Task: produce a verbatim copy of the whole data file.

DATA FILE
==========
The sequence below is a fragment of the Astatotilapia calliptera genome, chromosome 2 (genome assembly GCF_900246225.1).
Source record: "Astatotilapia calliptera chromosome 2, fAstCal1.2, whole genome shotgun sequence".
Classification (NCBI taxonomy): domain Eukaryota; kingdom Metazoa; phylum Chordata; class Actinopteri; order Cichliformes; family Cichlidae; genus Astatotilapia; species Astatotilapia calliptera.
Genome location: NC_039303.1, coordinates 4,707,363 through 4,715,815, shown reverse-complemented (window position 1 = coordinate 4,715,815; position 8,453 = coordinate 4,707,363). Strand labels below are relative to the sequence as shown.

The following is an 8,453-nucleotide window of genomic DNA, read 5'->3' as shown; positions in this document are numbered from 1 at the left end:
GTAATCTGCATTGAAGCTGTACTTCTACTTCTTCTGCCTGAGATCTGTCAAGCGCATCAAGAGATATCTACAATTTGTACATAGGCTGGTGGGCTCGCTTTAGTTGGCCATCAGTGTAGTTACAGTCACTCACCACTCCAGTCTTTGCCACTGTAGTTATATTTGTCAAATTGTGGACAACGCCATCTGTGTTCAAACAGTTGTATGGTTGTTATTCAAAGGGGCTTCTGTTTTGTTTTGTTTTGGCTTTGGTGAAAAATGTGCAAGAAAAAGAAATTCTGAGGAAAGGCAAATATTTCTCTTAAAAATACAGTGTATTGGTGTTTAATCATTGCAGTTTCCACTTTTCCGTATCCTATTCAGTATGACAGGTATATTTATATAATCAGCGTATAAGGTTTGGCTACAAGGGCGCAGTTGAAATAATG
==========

The sequence below is a fragment of the Astatotilapia calliptera genome, chromosome 2 (genome assembly GCF_900246225.1).
Source record: "Astatotilapia calliptera chromosome 2, fAstCal1.2, whole genome shotgun sequence".
Classification (NCBI taxonomy): domain Eukaryota; kingdom Metazoa; phylum Chordata; class Actinopteri; order Cichliformes; family Cichlidae; genus Astatotilapia; species Astatotilapia calliptera.
Genome location: NC_039303.1, coordinates 4,707,363 through 4,715,815, shown reverse-complemented (window position 1 = coordinate 4,715,815; position 8,453 = coordinate 4,707,363). Strand labels below are relative to the sequence as shown.

The following is an 8,453-nucleotide window of genomic DNA, read 5'->3' as shown; positions in this document are numbered from 1 at the left end:
GTAATCTGCATTGAAGCTGTACTTCTACTTCTTCTGCCTGAGATCTGTCAAGCGCATCAAGAGATATCTACAATTTGTACATAGGCTGGTGGGCTCGCTTTAGTTGGCCATCAGTGTAGTTACAGTCACTCACCACTCCAGTCTTTGCCACTGTAGTTATATTTGTCAAATTGTGGACAACGCCATCTGTGTTCAAACAGTTGTATGGTTGTTATTCAAAGGGGCTTCTGTTTTGTTTTGTTTTGGCTTTGGTGAAAAATGTGCAAGAAAAAGAAATTCTGAGGAAAGGCAAATATTTCTCTTAAAAATACAGTGTATTGGTGTTTAATCATTGCAGTTTCCACTTTTCCGTATCCTATTCAGTATGACAGGTATATTTATATAATCAGCGTATAAGGTTTGGCTACAAGGGCGCAGTTGAAATAATG